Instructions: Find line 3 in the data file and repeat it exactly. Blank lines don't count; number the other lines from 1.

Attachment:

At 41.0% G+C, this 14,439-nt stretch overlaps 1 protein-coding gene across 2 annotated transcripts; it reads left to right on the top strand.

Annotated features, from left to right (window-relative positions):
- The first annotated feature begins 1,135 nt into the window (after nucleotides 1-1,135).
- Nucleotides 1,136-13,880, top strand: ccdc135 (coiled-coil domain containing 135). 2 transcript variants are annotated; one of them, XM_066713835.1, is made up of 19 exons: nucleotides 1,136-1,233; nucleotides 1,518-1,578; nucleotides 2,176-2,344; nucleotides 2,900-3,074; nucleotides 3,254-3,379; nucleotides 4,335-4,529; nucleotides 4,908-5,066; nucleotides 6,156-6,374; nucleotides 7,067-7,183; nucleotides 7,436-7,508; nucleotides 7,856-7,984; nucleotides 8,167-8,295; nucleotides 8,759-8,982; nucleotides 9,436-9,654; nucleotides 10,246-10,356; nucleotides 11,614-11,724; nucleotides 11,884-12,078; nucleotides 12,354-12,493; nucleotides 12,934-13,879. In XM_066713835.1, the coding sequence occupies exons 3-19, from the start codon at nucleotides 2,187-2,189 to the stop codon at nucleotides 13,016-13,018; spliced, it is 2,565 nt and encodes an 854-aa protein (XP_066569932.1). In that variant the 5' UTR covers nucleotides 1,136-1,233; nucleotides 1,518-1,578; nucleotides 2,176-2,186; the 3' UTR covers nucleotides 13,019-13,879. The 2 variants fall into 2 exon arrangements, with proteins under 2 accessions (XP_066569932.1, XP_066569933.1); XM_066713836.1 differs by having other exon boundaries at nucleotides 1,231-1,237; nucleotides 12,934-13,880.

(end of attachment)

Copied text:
- The first annotated feature begins 1,135 nt into the window (after nucleotides 1-1,135).